Scientists have found that flowering time in plants can advance as much as 3.6 days for every 1°C the climate warms, but why does this matter?Continue reading “How are the world’s habitats changing as the Climate warms? | Digital Collections”
A guest blog by Joseph Deane
In my role as an assistant digitiser, I have been working to transcribe some of the Museum’s freshwater insects. Whilst looking at the labels of these specimens a pattern started to emerge around the types of data being recorded and I wanted to find out more.Continue reading “Freshwater Insects UK vs the World | Digital Collections”
A brand new scientific paper applies computer vision to over 125,000 of the Museum’s digitised Butterfly collection to understand how animals may respond to climate change.Continue reading “Data in Action: British butterflies body size changes in response to climate change | Digital Collections Programme”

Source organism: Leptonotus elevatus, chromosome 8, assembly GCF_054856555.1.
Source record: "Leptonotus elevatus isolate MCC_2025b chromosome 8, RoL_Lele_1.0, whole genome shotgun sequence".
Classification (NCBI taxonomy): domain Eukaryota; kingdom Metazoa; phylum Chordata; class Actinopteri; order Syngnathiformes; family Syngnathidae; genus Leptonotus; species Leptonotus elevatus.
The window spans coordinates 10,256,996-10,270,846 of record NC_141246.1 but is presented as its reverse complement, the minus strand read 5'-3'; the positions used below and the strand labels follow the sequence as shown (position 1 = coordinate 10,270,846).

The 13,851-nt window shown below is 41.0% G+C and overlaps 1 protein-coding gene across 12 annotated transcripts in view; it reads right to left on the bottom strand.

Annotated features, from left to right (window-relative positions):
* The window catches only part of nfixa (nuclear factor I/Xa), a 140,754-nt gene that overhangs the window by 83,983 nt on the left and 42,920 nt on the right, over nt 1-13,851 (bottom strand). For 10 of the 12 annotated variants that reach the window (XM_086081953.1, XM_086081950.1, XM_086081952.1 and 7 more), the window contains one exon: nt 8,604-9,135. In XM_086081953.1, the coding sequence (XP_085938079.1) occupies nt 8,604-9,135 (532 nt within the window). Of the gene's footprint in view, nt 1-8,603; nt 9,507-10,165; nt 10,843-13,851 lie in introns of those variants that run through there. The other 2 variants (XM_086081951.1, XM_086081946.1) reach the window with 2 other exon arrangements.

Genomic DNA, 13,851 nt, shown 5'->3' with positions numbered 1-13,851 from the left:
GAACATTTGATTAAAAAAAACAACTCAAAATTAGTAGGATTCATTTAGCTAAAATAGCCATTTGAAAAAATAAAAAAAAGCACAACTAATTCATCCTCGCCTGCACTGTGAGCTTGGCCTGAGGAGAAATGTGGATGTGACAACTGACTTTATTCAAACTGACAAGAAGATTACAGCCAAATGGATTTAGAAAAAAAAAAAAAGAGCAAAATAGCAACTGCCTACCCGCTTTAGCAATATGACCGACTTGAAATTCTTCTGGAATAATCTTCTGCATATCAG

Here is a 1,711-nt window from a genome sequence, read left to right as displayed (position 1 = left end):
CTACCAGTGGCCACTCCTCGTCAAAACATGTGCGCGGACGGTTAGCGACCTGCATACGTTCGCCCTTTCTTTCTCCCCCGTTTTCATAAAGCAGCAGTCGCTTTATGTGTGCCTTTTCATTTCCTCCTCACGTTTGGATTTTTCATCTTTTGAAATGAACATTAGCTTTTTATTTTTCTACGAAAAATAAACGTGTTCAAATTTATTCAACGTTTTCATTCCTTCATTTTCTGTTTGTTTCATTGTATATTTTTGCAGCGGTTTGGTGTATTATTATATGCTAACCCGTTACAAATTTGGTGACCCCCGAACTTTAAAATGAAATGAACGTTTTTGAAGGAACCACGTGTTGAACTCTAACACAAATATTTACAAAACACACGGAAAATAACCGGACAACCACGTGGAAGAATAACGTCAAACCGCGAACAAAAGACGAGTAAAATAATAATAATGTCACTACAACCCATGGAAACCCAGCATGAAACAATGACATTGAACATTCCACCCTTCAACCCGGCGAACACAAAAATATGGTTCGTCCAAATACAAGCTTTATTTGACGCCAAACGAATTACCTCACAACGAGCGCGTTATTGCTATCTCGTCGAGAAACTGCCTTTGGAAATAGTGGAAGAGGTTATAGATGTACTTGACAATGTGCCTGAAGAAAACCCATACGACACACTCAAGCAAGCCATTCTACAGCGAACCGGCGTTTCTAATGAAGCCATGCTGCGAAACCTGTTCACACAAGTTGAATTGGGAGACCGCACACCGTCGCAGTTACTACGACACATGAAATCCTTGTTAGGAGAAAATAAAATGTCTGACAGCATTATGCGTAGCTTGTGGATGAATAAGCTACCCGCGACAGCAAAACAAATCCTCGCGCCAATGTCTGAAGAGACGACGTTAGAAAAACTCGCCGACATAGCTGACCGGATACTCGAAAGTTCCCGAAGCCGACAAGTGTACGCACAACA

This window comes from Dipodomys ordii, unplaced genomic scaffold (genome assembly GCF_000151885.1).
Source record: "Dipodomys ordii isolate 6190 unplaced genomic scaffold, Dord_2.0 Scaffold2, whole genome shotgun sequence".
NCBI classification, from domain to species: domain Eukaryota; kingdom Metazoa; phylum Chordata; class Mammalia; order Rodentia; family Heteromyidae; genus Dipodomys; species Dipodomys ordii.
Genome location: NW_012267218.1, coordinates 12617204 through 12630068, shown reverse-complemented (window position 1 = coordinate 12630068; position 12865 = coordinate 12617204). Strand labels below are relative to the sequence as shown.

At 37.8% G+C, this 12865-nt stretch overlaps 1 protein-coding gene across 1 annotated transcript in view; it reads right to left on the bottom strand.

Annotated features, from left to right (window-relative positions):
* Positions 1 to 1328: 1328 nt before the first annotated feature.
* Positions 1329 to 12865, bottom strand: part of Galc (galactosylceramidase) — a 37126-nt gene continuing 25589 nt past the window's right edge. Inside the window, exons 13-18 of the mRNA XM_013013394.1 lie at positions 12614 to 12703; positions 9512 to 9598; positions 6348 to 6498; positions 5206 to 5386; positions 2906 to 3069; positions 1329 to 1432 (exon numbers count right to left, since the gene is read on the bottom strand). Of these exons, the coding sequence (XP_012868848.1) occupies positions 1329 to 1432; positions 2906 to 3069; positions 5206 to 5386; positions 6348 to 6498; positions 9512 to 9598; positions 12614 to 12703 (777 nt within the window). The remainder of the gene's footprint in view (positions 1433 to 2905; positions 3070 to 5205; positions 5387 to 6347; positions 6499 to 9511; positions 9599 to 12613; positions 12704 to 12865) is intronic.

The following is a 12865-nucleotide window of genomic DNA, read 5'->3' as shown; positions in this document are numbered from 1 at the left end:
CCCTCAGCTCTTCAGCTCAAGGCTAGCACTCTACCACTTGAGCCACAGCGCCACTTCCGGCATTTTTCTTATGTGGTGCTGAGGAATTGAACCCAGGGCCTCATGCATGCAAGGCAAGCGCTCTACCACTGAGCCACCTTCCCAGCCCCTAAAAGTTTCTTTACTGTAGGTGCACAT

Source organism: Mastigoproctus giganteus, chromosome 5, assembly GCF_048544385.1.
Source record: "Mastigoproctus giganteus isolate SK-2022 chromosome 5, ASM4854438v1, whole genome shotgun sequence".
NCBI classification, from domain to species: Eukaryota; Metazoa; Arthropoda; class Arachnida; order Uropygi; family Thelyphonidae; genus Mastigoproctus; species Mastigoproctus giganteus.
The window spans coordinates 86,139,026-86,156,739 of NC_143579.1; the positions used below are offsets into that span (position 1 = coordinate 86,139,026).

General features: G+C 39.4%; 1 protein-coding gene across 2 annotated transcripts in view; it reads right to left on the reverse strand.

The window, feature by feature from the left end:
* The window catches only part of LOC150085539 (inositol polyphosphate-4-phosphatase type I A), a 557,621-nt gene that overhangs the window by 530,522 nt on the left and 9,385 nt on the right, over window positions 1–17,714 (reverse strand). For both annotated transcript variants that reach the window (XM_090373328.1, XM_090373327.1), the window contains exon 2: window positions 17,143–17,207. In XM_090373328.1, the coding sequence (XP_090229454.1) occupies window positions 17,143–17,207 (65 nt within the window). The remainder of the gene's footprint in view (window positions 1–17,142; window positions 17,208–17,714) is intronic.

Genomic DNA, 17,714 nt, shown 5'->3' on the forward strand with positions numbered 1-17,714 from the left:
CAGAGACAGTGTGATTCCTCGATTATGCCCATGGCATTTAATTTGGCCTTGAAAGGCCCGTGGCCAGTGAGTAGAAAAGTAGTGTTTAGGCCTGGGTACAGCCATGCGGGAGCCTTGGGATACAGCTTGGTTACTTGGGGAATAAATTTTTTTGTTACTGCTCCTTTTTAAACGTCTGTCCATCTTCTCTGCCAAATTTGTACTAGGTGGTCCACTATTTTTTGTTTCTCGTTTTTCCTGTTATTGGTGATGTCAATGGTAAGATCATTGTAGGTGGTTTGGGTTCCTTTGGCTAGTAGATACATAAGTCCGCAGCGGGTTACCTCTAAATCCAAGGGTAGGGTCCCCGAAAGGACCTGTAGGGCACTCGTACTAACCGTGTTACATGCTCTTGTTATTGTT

At the Natural History Museum, London, we provide global open access by default and share our digital collections data on the Museum’s Data Portal.Continue reading “Addressing planetary challenges with open data”
In this blog, we’re looking at a recent paper that cited some of our data in investigating the conservation potential of protected areas of rainforest using data on the Woolly monkey (Lagothrix lagothricha).Continue reading “Data in action: museum collections provide evidence for protecting rainforests | Digital Collections Programme”
A growing number of museums are joining open data initiatives to publish their collection databases and digital reproductions online. The Museum has operated a policy of open by-default on our digital scientific collections.
By signing the International Open Data Accord, the Museum recognises the opportunities and challenges of the data revolution and adopts a set of internationally recognised principles as our response to these.